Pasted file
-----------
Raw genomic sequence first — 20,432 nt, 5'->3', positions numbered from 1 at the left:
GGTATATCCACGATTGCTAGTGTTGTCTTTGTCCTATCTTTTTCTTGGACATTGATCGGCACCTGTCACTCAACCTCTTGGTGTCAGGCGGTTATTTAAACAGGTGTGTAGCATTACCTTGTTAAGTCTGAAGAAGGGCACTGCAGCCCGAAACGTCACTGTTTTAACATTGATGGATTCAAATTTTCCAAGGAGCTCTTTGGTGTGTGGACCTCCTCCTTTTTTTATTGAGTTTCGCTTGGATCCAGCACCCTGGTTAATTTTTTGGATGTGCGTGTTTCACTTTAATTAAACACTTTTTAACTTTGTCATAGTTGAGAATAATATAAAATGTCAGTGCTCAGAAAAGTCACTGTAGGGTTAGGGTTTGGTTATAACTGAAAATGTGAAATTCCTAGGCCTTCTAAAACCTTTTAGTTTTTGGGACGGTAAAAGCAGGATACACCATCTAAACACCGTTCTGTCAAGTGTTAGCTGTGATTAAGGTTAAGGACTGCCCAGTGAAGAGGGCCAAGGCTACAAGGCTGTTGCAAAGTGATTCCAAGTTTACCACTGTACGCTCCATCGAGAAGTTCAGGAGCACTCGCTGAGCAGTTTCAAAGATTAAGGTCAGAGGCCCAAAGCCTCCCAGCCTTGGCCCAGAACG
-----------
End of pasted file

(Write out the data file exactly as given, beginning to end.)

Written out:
Raw genomic sequence first — 20,432 nt, 5'->3', positions numbered from 1 at the left:
GGTATATCCACGATTGCTAGTGTTGTCTTTGTCCTATCTTTTTCTTGGACATTGATCGGCACCTGTCACTCAACCTCTTGGTGTCAGGCGGTTATTTAAACAGGTGTGTAGCATTACCTTGTTAAGTCTGAAGAAGGGCACTGCAGCCCGAAACGTCACTGTTTTAACATTGATGGATTCAAATTTTCCAAGGAGCTCTTTGGTGTGTGGACCTCCTCCTTTTTTTATTGAGTTTCGCTTGGATCCAGCACCCTGGTTAATTTTTTGGATGTGCGTGTTTCACTTTAATTAAACACTTTTTAACTTTGTCATAGTTGAGAATAATATAAAATGTCAGTGCTCAGAAAAGTCACTGTAGGGTTAGGGTTTGGTTATAACTGAAAATGTGAAATTCCTAGGCCTTCTAAAACCTTTTAGTTTTTGGGACGGTAAAAGCAGGATACACCATCTAAACACCGTTCTGTCAAGTGTTAGCTGTGATTAAGGTTAAGGACTGCCCAGTGAAGAGGGCCAAGGCTACAAGGCTGTTGCAAAGTGATTCCAAGTTTACCACTGTACGCTCCATCGAGAAGTTCAGGAGCACTCGCTGAGCAGTTTCAAAGATTAAGGTCAGAGGCCCAAAGCCTCCCAGCCTTGGCCCAGAACG